If we know any two of the four parameters of Zo, tpd, L and C, we can readily calculate the other two by using these two equations. We start with a cell and calculate its static capacitance (C) and its propagation delay (tpd) from one side to the opposite side.

Here *X/N* is the side dimension of the square cell (based on our conditions, it equals Y/M). Lower-case *c* is the speed of light, which is the inverse square root of two natural constants, e0 and m0, which are the dielectric constant and permeability of free space, respectively.

With *C* and *tpd* we can calculate *Z0* and *L*:

Note that both the characteristic impedance and the inductance of a square cell depend linearly on the *s* plane spacing; thicker dielectric comes with proportionally higher inductance and impedance. The inductance approximated in this manner (which we may also call the sheet inductance or spreading inductance) does not depend on the size of the square; whereas the characteristic impedance is inversely proportional to it: larger cell comes with lower characteristic impedance.

With the parameters of the yellow cells we can now calculate the parameters of the blue diamonds and green triangles. Since all three have the same distance between its connection end points (which equals the side dimension of a cell), the propagation delay will be the same *tpd* for all three. Each blue diamond has one half of the area of a cell and therefore its static capacitance will be Cg = *C*/2, its characteristic impedance 2*Z0* and its inductance Lg = 2*L*. Similarly, each green triangle has one quarter of the area of a cell and therefore its static capacitance will be Ce = *C*/4, its characteristic impedance 4*Z0* and its inductance Le = 4*L*. Figure 2 shows the schematics representation of the sub-circuits.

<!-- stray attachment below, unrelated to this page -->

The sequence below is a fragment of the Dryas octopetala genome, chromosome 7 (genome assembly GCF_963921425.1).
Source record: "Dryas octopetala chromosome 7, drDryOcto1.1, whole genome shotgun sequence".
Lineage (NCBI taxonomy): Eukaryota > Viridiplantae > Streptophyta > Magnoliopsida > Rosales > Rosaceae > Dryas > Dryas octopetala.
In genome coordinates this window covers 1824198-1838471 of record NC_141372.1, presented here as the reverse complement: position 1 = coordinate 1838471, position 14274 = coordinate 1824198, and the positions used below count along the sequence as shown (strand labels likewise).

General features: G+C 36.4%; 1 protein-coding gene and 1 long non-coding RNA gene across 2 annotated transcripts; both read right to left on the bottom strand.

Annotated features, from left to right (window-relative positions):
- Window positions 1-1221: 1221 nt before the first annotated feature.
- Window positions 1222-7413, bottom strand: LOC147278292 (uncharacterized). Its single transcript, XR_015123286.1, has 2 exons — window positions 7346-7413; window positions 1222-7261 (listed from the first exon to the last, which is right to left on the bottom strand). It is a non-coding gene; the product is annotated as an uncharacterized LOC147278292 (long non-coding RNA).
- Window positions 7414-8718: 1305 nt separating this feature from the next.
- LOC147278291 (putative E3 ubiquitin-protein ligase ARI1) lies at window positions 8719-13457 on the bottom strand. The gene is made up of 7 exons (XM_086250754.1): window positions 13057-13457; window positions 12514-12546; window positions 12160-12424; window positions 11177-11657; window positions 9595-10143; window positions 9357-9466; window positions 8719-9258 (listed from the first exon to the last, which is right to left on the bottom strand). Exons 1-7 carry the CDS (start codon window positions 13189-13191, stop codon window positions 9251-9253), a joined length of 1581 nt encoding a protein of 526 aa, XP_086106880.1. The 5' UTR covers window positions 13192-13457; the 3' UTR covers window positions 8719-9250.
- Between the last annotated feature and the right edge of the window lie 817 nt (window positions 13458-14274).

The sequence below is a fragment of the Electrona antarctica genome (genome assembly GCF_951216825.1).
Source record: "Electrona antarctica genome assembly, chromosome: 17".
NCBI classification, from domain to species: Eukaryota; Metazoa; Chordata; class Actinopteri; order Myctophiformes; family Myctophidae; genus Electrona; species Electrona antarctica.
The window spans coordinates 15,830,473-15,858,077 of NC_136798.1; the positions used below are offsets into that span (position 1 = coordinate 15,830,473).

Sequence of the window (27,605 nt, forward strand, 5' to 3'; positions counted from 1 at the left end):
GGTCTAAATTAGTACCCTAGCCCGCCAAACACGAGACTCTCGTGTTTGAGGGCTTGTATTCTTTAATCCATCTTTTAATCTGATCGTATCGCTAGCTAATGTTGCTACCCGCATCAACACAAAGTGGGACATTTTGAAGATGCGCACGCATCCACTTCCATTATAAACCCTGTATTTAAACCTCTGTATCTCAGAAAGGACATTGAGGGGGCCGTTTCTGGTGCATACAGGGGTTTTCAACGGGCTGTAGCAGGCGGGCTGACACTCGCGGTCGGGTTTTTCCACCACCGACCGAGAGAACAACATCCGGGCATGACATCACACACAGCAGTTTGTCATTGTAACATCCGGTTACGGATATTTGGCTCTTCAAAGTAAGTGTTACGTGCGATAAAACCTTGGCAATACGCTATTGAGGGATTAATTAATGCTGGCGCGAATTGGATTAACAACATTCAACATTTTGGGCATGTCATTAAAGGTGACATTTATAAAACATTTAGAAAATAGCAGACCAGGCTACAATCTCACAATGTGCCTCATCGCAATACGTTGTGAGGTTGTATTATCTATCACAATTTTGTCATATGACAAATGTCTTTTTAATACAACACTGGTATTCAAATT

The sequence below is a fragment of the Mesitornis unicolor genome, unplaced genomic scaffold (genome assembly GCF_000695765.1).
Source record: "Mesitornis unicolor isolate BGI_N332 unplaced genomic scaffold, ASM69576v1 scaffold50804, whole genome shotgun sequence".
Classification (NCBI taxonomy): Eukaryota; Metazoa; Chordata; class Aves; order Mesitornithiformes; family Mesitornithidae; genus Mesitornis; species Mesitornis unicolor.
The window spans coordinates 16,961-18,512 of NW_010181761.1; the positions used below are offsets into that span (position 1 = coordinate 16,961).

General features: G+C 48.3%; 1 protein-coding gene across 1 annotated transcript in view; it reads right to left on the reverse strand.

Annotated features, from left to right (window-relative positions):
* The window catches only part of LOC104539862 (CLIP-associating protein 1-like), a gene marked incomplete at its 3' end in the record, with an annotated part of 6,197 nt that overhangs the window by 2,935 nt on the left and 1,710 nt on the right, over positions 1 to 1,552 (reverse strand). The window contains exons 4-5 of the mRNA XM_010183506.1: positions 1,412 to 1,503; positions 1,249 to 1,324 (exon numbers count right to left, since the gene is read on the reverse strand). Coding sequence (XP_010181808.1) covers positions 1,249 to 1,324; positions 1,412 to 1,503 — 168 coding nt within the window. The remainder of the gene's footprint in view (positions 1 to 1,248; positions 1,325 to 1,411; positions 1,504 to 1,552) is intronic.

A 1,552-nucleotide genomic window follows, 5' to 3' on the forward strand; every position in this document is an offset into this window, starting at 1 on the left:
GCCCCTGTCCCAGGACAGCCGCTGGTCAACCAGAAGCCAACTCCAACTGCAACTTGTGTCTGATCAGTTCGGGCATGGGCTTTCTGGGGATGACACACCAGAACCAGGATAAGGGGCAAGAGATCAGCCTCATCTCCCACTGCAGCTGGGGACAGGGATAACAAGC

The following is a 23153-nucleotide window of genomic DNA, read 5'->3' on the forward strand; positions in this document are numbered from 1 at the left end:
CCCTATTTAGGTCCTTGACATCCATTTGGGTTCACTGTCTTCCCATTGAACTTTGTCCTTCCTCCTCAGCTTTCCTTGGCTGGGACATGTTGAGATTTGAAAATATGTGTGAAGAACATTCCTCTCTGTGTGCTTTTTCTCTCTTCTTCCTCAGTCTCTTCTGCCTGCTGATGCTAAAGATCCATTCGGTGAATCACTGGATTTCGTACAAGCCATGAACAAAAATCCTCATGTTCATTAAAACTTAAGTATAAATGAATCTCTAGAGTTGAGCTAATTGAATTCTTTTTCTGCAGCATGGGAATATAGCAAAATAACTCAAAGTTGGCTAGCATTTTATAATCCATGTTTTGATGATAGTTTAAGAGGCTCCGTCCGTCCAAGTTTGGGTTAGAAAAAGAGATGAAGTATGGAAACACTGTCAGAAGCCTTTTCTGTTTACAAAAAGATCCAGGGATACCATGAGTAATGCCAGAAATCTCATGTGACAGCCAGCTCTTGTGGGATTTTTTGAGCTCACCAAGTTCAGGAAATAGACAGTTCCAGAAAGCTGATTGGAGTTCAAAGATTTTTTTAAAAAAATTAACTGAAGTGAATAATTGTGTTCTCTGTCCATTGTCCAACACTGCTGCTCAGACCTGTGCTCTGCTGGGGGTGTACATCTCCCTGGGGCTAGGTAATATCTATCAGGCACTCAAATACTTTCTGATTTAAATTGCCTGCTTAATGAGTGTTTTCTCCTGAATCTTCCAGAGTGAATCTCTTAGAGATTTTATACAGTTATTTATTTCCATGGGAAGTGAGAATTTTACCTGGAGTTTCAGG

Figure 2. Sub-circuit schematics.

This model uses simple lumped elements, but since it maps the two-dimensional plane pair in both directions, it will correctly capture the modal resonances at all frequencies where the tpd propagation delay of the cells is much less than the period of the highest frequency of interest.

**References**

[1] Visit http://www.electrical-integrity.com/Tool_download_files/Plane_SelfZ_v-w01.xls

[2] See the listing at http://www.electrical-integrity.com/Links.html under the heading “Free, low-cost, demo and on-line tools”

*Dr. Istvan Novak is a distinguished engineer at Oracle, working on signal and power integrity designs of mid-range servers and new technology developments. Novak received his M.S. degree from the Technical University of Budapest, Hungary and his Ph.D. degree from the Hungarian Academy of Sciences in 1976 and 1989, respectively. With 25 patents to his name, Novak is co-author of "Frequency-Domain Characterization of Power Distribution Networks." To contact Istvan, click here.*